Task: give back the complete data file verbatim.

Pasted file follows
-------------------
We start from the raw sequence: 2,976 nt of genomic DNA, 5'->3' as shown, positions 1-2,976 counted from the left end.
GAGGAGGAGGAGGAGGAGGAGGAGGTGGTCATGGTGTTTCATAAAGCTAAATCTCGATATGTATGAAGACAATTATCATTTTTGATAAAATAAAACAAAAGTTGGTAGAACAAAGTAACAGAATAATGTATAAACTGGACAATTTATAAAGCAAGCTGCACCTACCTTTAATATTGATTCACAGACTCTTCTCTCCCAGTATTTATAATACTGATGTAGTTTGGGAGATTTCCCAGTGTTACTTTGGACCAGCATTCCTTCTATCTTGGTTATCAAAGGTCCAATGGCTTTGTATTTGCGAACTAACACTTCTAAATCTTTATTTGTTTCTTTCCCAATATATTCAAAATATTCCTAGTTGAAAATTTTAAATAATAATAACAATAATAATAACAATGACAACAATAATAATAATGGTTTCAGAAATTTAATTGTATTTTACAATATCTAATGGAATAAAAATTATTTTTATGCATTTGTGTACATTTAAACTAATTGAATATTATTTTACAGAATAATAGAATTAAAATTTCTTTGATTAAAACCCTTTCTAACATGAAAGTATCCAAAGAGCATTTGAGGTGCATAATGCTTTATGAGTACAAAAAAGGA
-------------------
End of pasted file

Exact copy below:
We start from the raw sequence: 2,976 nt of genomic DNA, 5'->3' as shown, positions 1-2,976 counted from the left end.
GAGGAGGAGGAGGAGGAGGAGGAGGTGGTCATGGTGTTTCATAAAGCTAAATCTCGATATGTATGAAGACAATTATCATTTTTGATAAAATAAAACAAAAGTTGGTAGAACAAAGTAACAGAATAATGTATAAACTGGACAATTTATAAAGCAAGCTGCACCTACCTTTAATATTGATTCACAGACTCTTCTCTCCCAGTATTTATAATACTGATGTAGTTTGGGAGATTTCCCAGTGTTACTTTGGACCAGCATTCCTTCTATCTTGGTTATCAAAGGTCCAATGGCTTTGTATTTGCGAACTAACACTTCTAAATCTTTATTTGTTTCTTTCCCAATATATTCAAAATATTCCTAGTTGAAAATTTTAAATAATAATAACAATAATAATAACAATGACAACAATAATAATAATGGTTTCAGAAATTTAATTGTATTTTACAATATCTAATGGAATAAAAATTATTTTTATGCATTTGTGTACATTTAAACTAATTGAATATTATTTTACAGAATAATAGAATTAAAATTTCTTTGATTAAAACCCTTTCTAACATGAAAGTATCCAAAGAGCATTTGAGGTGCATAATGCTTTATGAGTACAAAAAAGGA